Hogsback on the time for money to speak now words have failed

WORDS have failed. Now it’s a money game. That’s the verdict of Hogsback after the passing of laws which will give the Australian coal mining industry the double whammy it dreaded — a carbon tax and a mining tax.

Tim Treadgold

The first sign that money will be the next battleground after the failure to convince the Australian Government the new taxes are bad for the country, as well as the mining industry, can be seen in the plunging value of the Australian dollar.

While global factors are at work, such as the slow financial meltdown of Europe, there is also no doubt that money is being withdrawn from Australia because it has become a less attractive investment destination.

From well above parity with its US cousin, the Australian dollar has retreated to around US97c. Given the dollar was valued at around $US1.06 at the end of October, the speed and size of the fall can be judged, and any asset that drops by around 8.5% in 25 days is obviously an asset under pressure.

International investors withdrawing money from Australia can also be measured in sharp share price falls, but they’re largely a reflection of Europe’s woes and concern that China is being harmed in the slowdown.

A more reliable indicator is the currency itself because it is a financial market’s reflection of the entire country – and that means Australia has slipped a notch or two as a favoured place in which to invest.

After the dollar comes the investment decisions of major mine developers. This is the acid test on the words of warning issued by everyone in the mining game, warnings that had a common theme, along the lines of: “You double tax me and I’ll invest elsewhere”

What’s happened in Canberra is the pro-tax lobby, consisting of Labor, Green and independent politicians, has said to the mining industry, “We don’t believe you”

In passing the new tax laws, the government has effectively dared the mining industry, especially coal miners, to deliver on the threats of reduced investment in Australia and the export of dollars to other countries.

We have reached a “put up or shut up” moment in the tax debate and in the history of Australian mining which, for the first time, has been made to feel unwelcome in a country in which it played a major role developing.

All that’s required now the dollar has set a lead with its 8.5% plunge is for one of the big companies to vote with its cheque book and demonstrate it has choices when it comes to investing.

Words have failed. Now it’s a money game.

BHP Billiton, for example, has more options than most when it comes to investing in coal and other commodities, and it could be the first serious test of Australian in its new, high-taxing mode versus somewhere else.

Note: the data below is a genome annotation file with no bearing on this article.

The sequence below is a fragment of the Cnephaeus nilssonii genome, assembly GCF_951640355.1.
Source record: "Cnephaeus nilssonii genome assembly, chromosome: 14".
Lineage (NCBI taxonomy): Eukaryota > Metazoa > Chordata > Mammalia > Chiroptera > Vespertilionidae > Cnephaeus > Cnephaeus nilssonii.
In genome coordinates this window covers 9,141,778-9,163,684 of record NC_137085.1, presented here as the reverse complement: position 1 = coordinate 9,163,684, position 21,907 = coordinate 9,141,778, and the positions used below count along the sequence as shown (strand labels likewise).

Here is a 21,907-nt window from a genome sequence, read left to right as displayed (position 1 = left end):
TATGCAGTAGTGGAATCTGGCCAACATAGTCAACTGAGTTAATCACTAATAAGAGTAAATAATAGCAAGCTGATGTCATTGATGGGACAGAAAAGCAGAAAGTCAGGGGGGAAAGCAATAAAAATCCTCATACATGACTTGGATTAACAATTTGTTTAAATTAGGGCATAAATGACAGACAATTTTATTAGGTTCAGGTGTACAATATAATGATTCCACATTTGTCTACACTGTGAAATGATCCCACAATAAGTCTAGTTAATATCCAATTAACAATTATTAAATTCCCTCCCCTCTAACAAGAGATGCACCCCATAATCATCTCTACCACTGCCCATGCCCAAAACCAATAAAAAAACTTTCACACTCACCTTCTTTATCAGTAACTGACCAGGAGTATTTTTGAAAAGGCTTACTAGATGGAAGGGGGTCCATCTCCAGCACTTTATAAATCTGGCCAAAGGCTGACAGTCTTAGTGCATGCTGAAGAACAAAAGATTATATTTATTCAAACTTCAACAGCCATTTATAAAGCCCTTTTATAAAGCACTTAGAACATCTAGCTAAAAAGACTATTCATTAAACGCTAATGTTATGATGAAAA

As a best guess, The Hog reckons the test will come when the BHP Billiton board has to make a choice between its Illawarra Coal Expansion project and its IndoMet Coal project.

Both have the potential to supply metallurgical coal to the global market and both appear as items on the company’s “future options” list.

The question for the board is which project will deliver the best long term return to the owners (shareholders) of BHP Billiton – a mine in high-taxing but minimal sovereign risk Australia, or a mine in low-taxing, high sovereign-risk Indonesia?

It is, of course, never that simple. But it is an example of the sort of decisions the managers of mining companies must now make. Having exhausted their armoury of words, it’s time to speak with dollars.

Xstrata is another case study, and one where a great opportunity was missed during the past few days.

Oh, how The Hog would have loved to have been at the official opening of the company’s $1 billion Mangoola mine in New South Wales and to have asked Xstrata boss, Mick Davis, this question: “Would you have made this investment if you had known the carbon and mining taxes would become law in the form we now have them?”

The moment to pop that question to Mick has passed. The investment is sunk. Xstrata now has to do its best with the tax regime as it stands.

But, it’s a fair bet that if the hard-nosed board of Xstrata had been presented with all the facts relating to Australia’s new taxes, and the additional layers of government approval and monitoring to which mining will be subjected, then Mangoola would still be on the drawing board.

No one will ever know whether that observation is correct or not.

The money test of what miners will do now they know the rules will be next year’s headlines as they judge Australia against other opportunities.